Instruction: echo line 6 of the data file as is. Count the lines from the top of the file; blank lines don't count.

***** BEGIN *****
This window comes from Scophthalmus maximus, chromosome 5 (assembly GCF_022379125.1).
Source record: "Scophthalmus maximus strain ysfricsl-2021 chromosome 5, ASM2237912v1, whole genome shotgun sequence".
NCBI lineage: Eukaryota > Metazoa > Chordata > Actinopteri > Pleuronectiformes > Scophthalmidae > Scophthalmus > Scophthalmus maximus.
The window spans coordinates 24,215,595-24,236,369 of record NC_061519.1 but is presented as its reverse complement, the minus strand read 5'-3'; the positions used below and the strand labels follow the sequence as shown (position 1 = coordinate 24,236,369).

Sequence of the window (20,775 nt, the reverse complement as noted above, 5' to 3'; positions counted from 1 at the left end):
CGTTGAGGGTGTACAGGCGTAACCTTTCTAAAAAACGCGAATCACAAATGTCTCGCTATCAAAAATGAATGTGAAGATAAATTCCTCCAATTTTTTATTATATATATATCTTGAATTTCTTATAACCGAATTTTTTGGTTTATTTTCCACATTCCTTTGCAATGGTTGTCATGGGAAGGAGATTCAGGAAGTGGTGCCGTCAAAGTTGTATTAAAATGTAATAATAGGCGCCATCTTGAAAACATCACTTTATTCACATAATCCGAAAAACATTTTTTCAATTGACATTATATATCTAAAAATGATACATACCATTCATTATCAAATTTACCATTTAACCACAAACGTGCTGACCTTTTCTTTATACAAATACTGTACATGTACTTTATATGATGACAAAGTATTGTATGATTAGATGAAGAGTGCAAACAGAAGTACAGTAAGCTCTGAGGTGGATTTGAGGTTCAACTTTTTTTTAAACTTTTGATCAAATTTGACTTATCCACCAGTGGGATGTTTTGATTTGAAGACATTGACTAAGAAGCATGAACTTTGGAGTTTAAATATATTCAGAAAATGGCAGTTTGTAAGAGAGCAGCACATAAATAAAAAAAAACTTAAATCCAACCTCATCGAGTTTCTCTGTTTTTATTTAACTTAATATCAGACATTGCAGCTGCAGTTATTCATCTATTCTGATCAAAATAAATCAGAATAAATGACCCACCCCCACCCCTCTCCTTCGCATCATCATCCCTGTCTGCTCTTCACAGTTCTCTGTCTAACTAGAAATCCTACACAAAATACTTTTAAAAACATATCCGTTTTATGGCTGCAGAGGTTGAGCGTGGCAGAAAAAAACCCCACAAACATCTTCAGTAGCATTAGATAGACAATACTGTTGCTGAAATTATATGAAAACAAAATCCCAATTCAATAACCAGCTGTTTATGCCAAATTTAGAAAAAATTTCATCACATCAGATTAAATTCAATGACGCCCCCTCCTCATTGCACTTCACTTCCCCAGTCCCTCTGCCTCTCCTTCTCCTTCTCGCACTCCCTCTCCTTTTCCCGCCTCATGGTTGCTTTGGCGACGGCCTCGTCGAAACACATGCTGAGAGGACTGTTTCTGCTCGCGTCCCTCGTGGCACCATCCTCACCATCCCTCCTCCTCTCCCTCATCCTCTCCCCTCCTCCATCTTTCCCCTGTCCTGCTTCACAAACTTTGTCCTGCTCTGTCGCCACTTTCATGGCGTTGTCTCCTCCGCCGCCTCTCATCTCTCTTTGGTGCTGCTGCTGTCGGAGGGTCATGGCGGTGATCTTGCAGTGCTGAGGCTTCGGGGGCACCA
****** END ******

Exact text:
CGTTGAGGGTGTACAGGCGTAACCTTTCTAAAAAACGCGAATCACAAATGTCTCGCTATCAAAAATGAATGTGAAGATAAATTCCTCCAATTTTTTATTATATATATATCTTGAATTTCTTATAACCGAATTTTTTGGTTTATTTTCCACATTCCTTTGCAATGGTTGTCATGGGAAGGAGATTCAGGAAGTGGTGCCGTCAAAGTTGTATTAAAATGTAATAATAGGCGCCATCTTGAAAACATCACTTTATTCACATAATCCGAAAAACATTTTTTCAATTGACATTATATATCTAAAAATGATACATACCATTCATTATCAAATTTACCATTTAACCACAAACGTGCTGACCTTTTCTTTATACAAATACTGTACATGTACTTTATATGATGACAAAGTATTGTATGATTAGATGAAGAGTGCAAACAGAAGTACAGTAAGCTCTGAGGTGGATTTGAGGTTCAACTTTTTTTTAAACTTTTGATCAAATTTGACTTATCCACCAGTGGGATGTTTTGATTTGAAGACATTGACTAAGAAGCATGAACTTTGGAGTTTAAATATATTCAGAAAATGGCAGTTTGTAAGAGAGCAGCACATAAATAAAAAAAAACTTAAATCCAACCTCATCGAGTTTCTCTGTTTTTATTTAACTTAATATCAGACATTGCAGCTGCAGTTATTCATCTATTCTGATCAAAATAAATCAGAATAAATGACCCACCCCCACCCCTCTCCTTCGCATCATCATCCCTGTCTGCTCTTCACAGTTCTCTGTCTAACTAGAAATCCTACACAAAATACTTTTAAAAACATATCCGTTTTATGGCTGCAGAGGTTGAGCGTGGCAGAAAAAAACCCCACAAACATCTTCAGTAGCATTAGATAGACAATACTGTTGCTGAAATTATATGAAAACAAAATCCCAATTCAATAACCAGCTGTTTATGCCAAATTTAGAAAAAATTTCATCACATCAGATTAAATTCAATGACGCCCCCTCCTCATTGCACTTCACTTCCCCAGTCCCTCTGCCTCTCCTTCTCCTTCTCGCACTCCCTCTCCTTTTCCCGCCTCATGGTTGCTTTGGCGACGGCCTCGTCGAAACACATGCTGAGAGGACTGTTTCTGCTCGCGTCCCTCGTGGCACCATCCTCACCATCCCTCCTCCTCTCCCTCATCCTCTCCCCTCCTCCATCTTTCCCCTGTCCTGCTTCACAAACTTTGTCCTGCTCTGTCGCCACTTTCATGGCGTTGTCTCCTCCGCCGCCTCTCATCTCTCTTTGGTGCTGCTGCTGTCGGAGGGTCATGGCGGTGATCTTGCAGTGCTGAGGCTTCGGGGGCACCA